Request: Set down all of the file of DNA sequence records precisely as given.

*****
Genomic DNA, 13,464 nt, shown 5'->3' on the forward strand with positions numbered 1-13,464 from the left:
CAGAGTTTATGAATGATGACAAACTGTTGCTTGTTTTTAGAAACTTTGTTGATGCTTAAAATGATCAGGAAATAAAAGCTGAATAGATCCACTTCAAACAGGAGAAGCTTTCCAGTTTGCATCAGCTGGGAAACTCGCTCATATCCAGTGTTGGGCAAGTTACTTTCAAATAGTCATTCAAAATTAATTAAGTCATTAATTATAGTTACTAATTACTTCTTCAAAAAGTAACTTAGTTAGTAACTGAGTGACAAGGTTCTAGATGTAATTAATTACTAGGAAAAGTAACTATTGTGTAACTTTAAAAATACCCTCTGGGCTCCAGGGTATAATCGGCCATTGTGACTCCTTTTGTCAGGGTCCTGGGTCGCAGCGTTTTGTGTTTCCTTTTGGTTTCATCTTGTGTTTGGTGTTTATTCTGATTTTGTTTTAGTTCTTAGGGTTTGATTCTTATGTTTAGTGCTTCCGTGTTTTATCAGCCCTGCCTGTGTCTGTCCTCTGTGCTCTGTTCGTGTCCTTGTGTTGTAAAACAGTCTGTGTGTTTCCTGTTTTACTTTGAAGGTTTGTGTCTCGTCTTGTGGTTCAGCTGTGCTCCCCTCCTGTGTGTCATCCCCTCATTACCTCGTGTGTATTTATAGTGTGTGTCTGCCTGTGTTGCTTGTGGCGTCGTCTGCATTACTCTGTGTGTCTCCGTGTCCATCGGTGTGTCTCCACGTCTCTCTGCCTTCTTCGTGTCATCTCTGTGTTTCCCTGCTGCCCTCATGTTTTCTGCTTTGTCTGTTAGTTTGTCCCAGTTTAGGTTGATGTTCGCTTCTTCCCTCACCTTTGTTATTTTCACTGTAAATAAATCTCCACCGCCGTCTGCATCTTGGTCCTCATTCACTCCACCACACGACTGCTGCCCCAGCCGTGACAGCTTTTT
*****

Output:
Genomic DNA, 13,464 nt, shown 5'->3' on the forward strand with positions numbered 1-13,464 from the left:
CAGAGTTTATGAATGATGACAAACTGTTGCTTGTTTTTAGAAACTTTGTTGATGCTTAAAATGATCAGGAAATAAAAGCTGAATAGATCCACTTCAAACAGGAGAAGCTTTCCAGTTTGCATCAGCTGGGAAACTCGCTCATATCCAGTGTTGGGCAAGTTACTTTCAAATAGTCATTCAAAATTAATTAAGTCATTAATTATAGTTACTAATTACTTCTTCAAAAAGTAACTTAGTTAGTAACTGAGTGACAAGGTTCTAGATGTAATTAATTACTAGGAAAAGTAACTATTGTGTAACTTTAAAAATACCCTCTGGGCTCCAGGGTATAATCGGCCATTGTGACTCCTTTTGTCAGGGTCCTGGGTCGCAGCGTTTTGTGTTTCCTTTTGGTTTCATCTTGTGTTTGGTGTTTATTCTGATTTTGTTTTAGTTCTTAGGGTTTGATTCTTATGTTTAGTGCTTCCGTGTTTTATCAGCCCTGCCTGTGTCTGTCCTCTGTGCTCTGTTCGTGTCCTTGTGTTGTAAAACAGTCTGTGTGTTTCCTGTTTTACTTTGAAGGTTTGTGTCTCGTCTTGTGGTTCAGCTGTGCTCCCCTCCTGTGTGTCATCCCCTCATTACCTCGTGTGTATTTATAGTGTGTGTCTGCCTGTGTTGCTTGTGGCGTCGTCTGCATTACTCTGTGTGTCTCCGTGTCCATCGGTGTGTCTCCACGTCTCTCTGCCTTCTTCGTGTCATCTCTGTGTTTCCCTGCTGCCCTCATGTTTTCTGCTTTGTCTGTTAGTTTGTCCCAGTTTAGGTTGATGTTCGCTTCTTCCCTCACCTTTGTTATTTTCACTGTAAATAAATCTCCACCGCCGTCTGCATCTTGGTCCTCATTCACTCCACCACACGACTGCTGCCCCAGCCGTGACAGCTTTTT